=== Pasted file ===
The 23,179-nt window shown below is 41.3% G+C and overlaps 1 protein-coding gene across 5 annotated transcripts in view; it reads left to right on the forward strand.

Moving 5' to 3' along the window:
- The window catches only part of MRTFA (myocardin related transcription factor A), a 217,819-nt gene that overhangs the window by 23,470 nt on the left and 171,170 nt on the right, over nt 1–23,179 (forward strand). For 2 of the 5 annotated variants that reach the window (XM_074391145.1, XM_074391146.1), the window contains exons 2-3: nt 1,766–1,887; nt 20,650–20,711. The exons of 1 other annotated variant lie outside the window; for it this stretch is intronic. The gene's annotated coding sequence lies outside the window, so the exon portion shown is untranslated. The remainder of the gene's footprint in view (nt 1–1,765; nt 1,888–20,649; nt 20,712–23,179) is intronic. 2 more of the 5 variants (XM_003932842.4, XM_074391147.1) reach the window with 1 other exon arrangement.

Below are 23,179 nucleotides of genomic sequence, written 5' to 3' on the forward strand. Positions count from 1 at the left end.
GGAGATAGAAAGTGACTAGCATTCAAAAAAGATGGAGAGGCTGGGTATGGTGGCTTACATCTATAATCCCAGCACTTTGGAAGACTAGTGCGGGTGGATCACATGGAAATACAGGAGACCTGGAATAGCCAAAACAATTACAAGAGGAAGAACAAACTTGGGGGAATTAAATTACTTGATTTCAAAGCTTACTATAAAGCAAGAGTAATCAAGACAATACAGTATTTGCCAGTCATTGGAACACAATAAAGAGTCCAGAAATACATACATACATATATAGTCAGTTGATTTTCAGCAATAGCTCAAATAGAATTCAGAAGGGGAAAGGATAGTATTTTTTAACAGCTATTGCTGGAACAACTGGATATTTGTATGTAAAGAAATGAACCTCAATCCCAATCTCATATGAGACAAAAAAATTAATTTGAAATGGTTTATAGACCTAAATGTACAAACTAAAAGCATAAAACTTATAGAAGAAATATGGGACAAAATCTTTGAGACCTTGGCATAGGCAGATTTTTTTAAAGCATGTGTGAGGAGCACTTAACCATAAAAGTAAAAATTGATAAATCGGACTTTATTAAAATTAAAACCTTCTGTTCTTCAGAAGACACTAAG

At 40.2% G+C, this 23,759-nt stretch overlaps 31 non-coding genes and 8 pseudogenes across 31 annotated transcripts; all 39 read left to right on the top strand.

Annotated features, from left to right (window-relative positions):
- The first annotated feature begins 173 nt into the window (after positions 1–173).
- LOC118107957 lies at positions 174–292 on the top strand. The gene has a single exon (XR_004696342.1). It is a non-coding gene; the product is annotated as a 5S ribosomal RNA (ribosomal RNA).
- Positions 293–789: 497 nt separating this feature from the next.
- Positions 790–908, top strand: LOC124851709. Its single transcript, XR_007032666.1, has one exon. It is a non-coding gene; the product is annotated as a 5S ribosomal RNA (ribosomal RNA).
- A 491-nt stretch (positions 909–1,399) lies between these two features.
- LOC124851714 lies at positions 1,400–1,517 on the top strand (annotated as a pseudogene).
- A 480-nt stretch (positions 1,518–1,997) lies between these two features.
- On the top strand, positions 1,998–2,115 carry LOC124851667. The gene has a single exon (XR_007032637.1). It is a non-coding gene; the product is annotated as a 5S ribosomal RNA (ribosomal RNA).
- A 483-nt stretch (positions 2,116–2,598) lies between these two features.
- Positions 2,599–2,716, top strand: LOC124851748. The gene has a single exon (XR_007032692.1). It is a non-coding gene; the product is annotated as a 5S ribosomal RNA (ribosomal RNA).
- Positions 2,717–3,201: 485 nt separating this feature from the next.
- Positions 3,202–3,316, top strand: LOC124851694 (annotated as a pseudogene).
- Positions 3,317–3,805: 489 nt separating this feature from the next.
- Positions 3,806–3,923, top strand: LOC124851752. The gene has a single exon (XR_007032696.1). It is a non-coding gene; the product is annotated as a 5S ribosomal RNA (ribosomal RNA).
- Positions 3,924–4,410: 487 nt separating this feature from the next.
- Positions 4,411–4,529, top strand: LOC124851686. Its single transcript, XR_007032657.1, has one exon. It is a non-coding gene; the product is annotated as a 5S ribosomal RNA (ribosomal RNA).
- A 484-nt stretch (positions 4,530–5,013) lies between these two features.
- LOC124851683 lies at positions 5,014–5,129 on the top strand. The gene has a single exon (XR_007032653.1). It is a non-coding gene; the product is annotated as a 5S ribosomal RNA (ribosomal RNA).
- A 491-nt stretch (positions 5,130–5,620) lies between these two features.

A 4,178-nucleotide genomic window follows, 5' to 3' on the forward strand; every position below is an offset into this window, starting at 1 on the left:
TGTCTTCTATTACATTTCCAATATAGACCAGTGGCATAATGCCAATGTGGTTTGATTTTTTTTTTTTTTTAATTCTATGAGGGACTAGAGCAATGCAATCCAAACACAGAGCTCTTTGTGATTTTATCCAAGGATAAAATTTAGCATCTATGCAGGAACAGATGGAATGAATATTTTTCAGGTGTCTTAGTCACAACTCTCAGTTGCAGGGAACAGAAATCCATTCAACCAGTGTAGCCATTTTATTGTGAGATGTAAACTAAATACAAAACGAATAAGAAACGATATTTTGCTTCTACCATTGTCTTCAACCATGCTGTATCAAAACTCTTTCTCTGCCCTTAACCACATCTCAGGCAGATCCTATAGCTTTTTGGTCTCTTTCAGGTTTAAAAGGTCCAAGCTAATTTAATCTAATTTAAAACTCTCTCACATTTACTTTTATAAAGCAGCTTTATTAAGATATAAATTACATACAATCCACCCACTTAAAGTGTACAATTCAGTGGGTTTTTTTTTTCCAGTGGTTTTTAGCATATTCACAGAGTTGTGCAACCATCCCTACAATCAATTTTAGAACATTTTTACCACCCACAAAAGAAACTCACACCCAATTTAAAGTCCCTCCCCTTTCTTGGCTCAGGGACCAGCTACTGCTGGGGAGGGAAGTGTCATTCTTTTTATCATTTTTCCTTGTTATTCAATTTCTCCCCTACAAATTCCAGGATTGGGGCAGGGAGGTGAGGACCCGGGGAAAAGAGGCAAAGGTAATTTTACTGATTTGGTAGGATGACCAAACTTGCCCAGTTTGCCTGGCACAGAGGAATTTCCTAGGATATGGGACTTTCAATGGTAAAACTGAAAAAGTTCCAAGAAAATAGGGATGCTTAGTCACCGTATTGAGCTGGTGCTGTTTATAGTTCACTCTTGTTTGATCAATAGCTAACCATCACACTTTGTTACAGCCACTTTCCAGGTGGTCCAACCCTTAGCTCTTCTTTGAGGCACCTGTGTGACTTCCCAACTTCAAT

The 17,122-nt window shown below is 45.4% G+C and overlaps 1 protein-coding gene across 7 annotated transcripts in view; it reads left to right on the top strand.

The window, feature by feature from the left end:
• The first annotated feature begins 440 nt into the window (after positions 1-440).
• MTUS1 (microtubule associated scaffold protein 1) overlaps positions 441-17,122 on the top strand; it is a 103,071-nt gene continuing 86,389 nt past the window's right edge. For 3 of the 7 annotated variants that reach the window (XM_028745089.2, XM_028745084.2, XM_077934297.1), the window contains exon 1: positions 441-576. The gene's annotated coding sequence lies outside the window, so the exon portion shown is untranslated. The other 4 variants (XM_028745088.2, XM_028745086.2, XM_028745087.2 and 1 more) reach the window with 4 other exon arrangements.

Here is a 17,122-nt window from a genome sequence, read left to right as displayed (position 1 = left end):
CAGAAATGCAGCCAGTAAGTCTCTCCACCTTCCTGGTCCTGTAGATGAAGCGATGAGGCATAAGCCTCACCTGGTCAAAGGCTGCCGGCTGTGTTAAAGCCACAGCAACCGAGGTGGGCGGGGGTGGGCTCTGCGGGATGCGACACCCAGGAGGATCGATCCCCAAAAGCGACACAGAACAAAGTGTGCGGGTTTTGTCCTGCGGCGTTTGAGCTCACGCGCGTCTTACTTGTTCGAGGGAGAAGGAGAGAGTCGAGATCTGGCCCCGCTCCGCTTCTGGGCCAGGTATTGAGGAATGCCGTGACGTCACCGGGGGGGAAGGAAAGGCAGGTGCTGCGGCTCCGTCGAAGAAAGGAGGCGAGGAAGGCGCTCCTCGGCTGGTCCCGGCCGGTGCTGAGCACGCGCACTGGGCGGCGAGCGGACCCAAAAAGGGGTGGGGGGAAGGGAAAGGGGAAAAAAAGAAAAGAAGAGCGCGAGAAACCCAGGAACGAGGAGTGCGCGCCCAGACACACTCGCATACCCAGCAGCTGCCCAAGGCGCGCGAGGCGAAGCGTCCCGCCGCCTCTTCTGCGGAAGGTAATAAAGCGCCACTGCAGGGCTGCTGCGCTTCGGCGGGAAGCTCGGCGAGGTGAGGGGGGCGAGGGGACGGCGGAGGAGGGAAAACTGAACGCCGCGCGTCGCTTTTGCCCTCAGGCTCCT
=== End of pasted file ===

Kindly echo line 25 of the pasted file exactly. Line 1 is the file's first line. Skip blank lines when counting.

- LOC124851683 lies at positions 5,014–5,129 on the top strand. The gene has a single exon (XR_007032653.1). It is a non-coding gene; the product is annotated as a 5S ribosomal RNA (ribosomal RNA).